“My whole town back home knows,” one alleged victim said. “This ruined my life.”
Almost two dozen women say they were tricked into appearing in pornographic videos on the prominent porn site GirlsDoPorn. They sued the owner of the site, Michael Pratt, for fraud in 2016. The trial began in mid-August and is expected to run for more than a month.
One of the victims wrapped up her testimony in a San Diego courtroom on Monday.
“If I had known that they were posting it on the Internet, that my name would be attached to it, that it would be in the United States,” the woman identified as Jane Doe 15 said in court, according to the Daily Beast. “If I had known that it was more than 30 minutes of filming, if I had known any of that, just any one of those, I wouldn’t have done it.”
The victims of the alleged scheme were young women aged 18 to 23 who initially responded to online ads for clothed modeling gigs. But no such opportunities materialized. Instead, they were contacted by men who encouraged them to appear in a pornographic video.
Most of the women were reluctant, but they were offered as much as $5,000 for 30 minutes on camera—an offer that some women found hard to refuse. Women say they were told that the videos would only be distributed on DVDs outside the United States.
The plaintiffs say that this was all lies. The men planned to post the videos directly to the GirlsDoPorn website—as well as uploading shorter clips to free porn sites like PornHub and YouPorn. After they had traveled to San Diego, the women say they were pressured to sign lengthy contracts before they had time to read them carefully. Women were told they would receive less than the agreed-upon price—in one case, $3,000 rather than $5,000—because the men were “disappointed” with their appearance.
A woman says she was paid to lie to other women
To assuage their fears, prospective women were connected with other women to serve as references and reassure them that the videos wouldn’t appear online. Some had shot their own videos so recently that they hadn’t yet been posted online. But others were women who had never shot their own videos, but they were instead paid to say otherwise.
In a court declaration, one of the women said that Andre Garcia—the male talent in a number of the videos and a central figure in Pratt’s operation—”coached me on how to correspond with the prospective women to gain their trust, even if that included telling lies and hiding information.”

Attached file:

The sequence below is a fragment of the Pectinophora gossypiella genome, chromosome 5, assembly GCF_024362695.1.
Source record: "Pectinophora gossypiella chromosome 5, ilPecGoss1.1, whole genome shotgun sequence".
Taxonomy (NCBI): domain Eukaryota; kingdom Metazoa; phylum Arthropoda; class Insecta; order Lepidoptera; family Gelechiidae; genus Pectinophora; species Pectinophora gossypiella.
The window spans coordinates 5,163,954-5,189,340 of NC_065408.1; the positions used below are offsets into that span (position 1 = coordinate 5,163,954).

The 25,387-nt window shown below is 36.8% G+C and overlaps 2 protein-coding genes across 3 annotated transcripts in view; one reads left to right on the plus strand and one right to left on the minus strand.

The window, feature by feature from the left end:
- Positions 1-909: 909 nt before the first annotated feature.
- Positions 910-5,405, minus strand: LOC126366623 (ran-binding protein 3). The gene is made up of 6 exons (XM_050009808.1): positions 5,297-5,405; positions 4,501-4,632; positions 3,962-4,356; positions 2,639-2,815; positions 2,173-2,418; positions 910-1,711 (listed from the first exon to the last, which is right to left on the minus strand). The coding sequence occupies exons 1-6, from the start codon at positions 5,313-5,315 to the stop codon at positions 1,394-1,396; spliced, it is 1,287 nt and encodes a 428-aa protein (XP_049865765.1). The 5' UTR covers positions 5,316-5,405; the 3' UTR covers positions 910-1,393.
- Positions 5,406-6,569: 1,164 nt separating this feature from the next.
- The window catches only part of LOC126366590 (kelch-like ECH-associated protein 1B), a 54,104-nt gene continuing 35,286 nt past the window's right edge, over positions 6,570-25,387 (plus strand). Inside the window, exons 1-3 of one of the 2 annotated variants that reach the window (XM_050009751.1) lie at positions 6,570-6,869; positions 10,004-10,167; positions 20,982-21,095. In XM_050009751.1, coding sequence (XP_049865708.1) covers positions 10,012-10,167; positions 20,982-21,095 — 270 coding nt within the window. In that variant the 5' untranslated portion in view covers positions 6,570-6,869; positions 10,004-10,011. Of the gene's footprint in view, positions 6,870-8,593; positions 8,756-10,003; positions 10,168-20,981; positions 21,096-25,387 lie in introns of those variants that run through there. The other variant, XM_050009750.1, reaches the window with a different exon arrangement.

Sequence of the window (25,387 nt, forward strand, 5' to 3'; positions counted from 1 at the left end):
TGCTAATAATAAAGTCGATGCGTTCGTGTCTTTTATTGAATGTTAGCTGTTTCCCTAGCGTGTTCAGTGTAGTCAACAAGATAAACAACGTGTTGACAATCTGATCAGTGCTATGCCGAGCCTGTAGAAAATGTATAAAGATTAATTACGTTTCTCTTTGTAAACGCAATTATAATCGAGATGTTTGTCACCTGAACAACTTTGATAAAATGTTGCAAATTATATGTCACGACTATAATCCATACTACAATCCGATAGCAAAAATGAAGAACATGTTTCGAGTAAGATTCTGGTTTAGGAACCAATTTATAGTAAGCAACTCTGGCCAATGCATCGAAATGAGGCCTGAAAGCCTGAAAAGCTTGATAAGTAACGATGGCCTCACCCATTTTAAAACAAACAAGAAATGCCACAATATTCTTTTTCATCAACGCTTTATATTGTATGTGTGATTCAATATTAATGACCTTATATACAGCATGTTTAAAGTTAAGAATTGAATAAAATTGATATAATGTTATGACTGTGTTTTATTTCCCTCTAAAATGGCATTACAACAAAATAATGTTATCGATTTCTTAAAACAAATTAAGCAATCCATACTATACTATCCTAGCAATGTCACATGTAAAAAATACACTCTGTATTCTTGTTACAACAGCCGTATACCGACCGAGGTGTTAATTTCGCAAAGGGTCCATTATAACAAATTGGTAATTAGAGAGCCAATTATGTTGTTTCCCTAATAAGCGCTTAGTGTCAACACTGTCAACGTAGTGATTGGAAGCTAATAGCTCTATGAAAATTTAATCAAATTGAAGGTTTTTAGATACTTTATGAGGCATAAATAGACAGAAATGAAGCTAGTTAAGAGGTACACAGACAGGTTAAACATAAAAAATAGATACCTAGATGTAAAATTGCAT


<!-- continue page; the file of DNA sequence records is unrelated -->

She said Garcia encouraged her to “tell the prospective women that I too had previously filmed a video for them, even though I had never done so.” She was also coached “to tell the women that I come from a small town, shot a video for them, that no one has found out, and that the women had nothing to worry about, and to tell prospective women the videos they filmed would never be released in the United States or on the Internet.”
She said she was paid $50 to $200 for each call she took from women, depending on the attractiveness and age of the women.
“This ruined my life”
The women’s videos generally appeared on the GirlsDoPorn site under a pseudonym, but this provided little protection. Inevitably, someone who knew the woman would notice the video and share it. It then circulated rapidly among the woman’s real-life friends and acquaintances.
After this happened to Jane Doe 15, she texted a woman who had helped convince her to do the video.
“Hey, you lied to me, and they lied to me,” she wrote in a text message. “It’s on a website now and my whole town back home knows. This ruined my life.”
This didn’t just lead to embarrassment with friends and family—it could also lead to harassment by strangers, the plaintiffs point out.
“Since being launched in 2009, GirlsDoPorn has grown in popularity and generated a cult-like following of hobbyists/stalkers who obsess over the amateur women featured in the videos,” the plaintiffs wrote in a legal filing. “Dozens of websites, forums, and message boards exist dedicated solely to publishing victims’ real names, hometowns, social media accounts, photographs, and other personal information.”
Indeed, the plaintiffs say Pratt and his associates directly contributed to this stalker-like behavior. In July 2015, personal information about numerous GirlsDoPorn victims was published on a website called pornwikileaks.com, a site that specializes in publishing personal information about pornographic actresses.
Later the same year, the plaintiffs say, “administrative control of pornwikileaks.com was transferred to a person using the email address email@example.com—a known email used by Pratt.” Afterwards, “none of the information regarding defendants’ victims was taken down, and in January 2016, advertisements for GirlsDoPorn with hyperlinks began appearing in posts on PornWikileaks.com.” According to the lawsuit, personal information about women appearing in GirlsDoPorn videos was only removed in mid-2016—after women filed their lawsuit.
On Thursday, porn site Bang Bros purchased control of PornWikileaks and shut it down—promising that it would never again host personal information about porn actresses. It’s not clear who Bang Bros paid for the domain or how much money changed hands.
Lawyers for the plaintiffs say they have personally talked to well over 100 women who have complaints similar to the 22 women who filed lawsuits. However, they say many other women are afraid that defendants will do everything they can to embarrass women who come forward—asking intrusive questions about their personal lives, seeking to strip them of anonymity, and even seeking permission to show the women’s pornographic videos in open court. This week, a judge rejected a request by defendants to play one of the women’s GirlsDoPorn videos during the trial.